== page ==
While the report disappointed many baseball fans, team owners and executives, the news energized Steve Asmussen’s critics:
Press release – The Ban Asmussen from Racing Faction, or BARF, announced today that they have conclusive information that links trainer Steve Asmussen with the use of banned substances. BARF President, Edgar Noodlemeyer, said, “Evidence indicates that Lone Star Park in Grand Prairie is 6.45 miles away from the Ballpark in Arlington. In light of the disclosure that A-Rod was using performance-enhancing drugs during his stint with the Texas Rangers, we can conclude with 97.6422% certainty that Asmussen’s horses stopped by the Rangers’ clubhouse on their way to the racetrack.”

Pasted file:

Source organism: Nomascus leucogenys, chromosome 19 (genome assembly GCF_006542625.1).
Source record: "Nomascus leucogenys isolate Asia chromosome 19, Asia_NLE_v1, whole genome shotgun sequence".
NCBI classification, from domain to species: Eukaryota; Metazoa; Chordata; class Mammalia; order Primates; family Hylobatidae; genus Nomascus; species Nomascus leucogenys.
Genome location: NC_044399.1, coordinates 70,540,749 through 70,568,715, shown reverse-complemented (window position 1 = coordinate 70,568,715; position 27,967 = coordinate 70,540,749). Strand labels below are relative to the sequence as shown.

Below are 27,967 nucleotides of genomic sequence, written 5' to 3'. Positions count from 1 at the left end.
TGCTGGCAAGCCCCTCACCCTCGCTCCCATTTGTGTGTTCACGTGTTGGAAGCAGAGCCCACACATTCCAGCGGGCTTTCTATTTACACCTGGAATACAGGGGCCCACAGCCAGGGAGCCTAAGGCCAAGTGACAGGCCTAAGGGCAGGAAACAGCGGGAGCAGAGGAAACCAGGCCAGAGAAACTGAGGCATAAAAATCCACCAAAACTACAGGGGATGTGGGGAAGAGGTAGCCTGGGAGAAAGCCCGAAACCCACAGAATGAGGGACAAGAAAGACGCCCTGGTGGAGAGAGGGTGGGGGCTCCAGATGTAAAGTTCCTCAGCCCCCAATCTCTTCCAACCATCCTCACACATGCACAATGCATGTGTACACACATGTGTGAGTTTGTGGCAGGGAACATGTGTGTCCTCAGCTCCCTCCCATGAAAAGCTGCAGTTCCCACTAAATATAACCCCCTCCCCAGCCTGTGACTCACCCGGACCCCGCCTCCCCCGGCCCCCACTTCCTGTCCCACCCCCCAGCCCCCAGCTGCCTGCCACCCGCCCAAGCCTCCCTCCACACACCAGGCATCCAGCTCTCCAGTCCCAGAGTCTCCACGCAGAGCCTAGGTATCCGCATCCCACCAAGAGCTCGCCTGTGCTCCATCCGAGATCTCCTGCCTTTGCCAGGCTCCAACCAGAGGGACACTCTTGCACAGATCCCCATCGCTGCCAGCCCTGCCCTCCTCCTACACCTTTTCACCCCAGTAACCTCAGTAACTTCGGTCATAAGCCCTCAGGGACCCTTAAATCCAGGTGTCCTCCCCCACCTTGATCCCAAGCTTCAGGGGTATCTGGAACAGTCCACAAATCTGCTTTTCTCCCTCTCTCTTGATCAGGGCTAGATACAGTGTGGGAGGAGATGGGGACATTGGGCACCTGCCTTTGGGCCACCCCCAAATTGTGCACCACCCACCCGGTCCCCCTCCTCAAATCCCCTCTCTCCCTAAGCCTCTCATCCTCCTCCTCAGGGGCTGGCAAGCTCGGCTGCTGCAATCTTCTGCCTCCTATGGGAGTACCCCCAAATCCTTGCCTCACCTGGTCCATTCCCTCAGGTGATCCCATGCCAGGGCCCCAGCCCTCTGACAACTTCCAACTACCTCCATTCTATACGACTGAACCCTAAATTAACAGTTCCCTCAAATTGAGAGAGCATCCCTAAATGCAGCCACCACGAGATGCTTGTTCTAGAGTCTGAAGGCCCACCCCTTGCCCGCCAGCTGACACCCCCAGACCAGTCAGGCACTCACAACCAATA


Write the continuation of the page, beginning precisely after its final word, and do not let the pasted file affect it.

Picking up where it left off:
Of course I am just making this up. Everyone knows that traffic on I-30 is terrible and there would be no way for the horses to make post time.
Anyway, the A-Rod incident provoked thoughts and discussions about horse racing’s on-going medication problems. International racing consultant, E. Abraham Ola, wrote a thoughtful essay on The Blood-Horse that calls for the return of America’s once drug-free iron horse days. Bill Pressey writes a blog, The Science of Horse Training; he offers up advice to prevent bleeding and perhaps eliminate the use of Lasix,
Don't let Lasix do all of this work for you, fine tune the training process
Numerous comments throughout posts and message boards sound-off in favor of eliminating drugs altogether. Hay, oats and water. However, there shouldn’t be opposition to good veterinarian care. So somewhere in this murky madness of medication there must be some kind of reform or resolution.